Dieters may view walking through certain sections of your store like walking through a minefield of morsels that will explode into pounds on their thighs. "If there's no calories on it, I just assume it's fattening," says chef Devin Alexander, a weight-loss veteran who has maintained a 55-pound loss and is author of The Biggest Loser Family Cookbook (Rodale, 2008) and The Most Decadent Diet Ever (Random House, 2008). "When people are trying to lose weight, that is their priority above [buying] organic. The calorie counts can truly become an obsession. If there aren't calories on something, they just don't go there." Marking a few key foods, "would make people feel safer," she says.

Be their personal chef
Your shoppers might not have Oprah's personal chef, but they do have your prepared foods. "Stores don't realize that they can make low-fat dishes that taste just as delicious as ‘regular' dishes," Alexander says.

Highlighting just a few dishes in your cases would be an enormous help and draw for dieters, she says. Alexander cautions stores to be picky if they hire dietitians to advise them on lower-calorie recipes. "Make sure you hire a dietician with culinary training, or a chef to help consult," she says. Anyone can substitute applesauce or yogurt into recipes, but it takes a chef to create a low-fat dish that truly tastes great. Be sure to sample these foods so shoppers can discover how delicious they are.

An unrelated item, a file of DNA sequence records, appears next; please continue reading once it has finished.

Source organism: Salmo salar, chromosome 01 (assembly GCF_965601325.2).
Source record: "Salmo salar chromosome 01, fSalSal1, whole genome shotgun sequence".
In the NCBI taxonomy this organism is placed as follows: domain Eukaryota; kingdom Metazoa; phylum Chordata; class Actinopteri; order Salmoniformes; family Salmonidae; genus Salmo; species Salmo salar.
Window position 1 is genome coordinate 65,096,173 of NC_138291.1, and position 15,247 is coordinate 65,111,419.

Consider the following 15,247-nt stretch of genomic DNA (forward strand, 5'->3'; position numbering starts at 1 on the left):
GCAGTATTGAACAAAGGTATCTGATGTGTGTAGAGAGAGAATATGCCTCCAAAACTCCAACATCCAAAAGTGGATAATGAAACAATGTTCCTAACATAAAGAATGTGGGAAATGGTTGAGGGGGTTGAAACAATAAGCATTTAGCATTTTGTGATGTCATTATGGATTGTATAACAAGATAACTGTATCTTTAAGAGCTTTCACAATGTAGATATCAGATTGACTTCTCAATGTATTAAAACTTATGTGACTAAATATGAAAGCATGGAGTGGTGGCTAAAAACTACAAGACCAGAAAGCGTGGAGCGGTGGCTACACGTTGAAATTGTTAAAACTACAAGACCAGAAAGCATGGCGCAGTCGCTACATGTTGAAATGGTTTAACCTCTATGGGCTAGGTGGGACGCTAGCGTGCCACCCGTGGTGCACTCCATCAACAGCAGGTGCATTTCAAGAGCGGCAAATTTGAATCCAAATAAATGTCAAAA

Size up—and down—servings
"100-calorie packs are one of the greatest changes of the decade," says nutritionist Bonnie Taub-Dix, a spokeswoman for the American Dietetic Association who has been advising dieters for three decades. Now, people can see exactly how large a portion size should be, she says. More and more natural products manufacturers are offering the little goody bags. Offer single-serving packs from your bakery, suggests Alexander. "When people are going to indulge, they should go for something they really love," she says. And taking home a single piece of chocolate cake is much "safer" than buying a whole one for someone who might fall off the wagon and into the cake plate.

Fatten up your online menu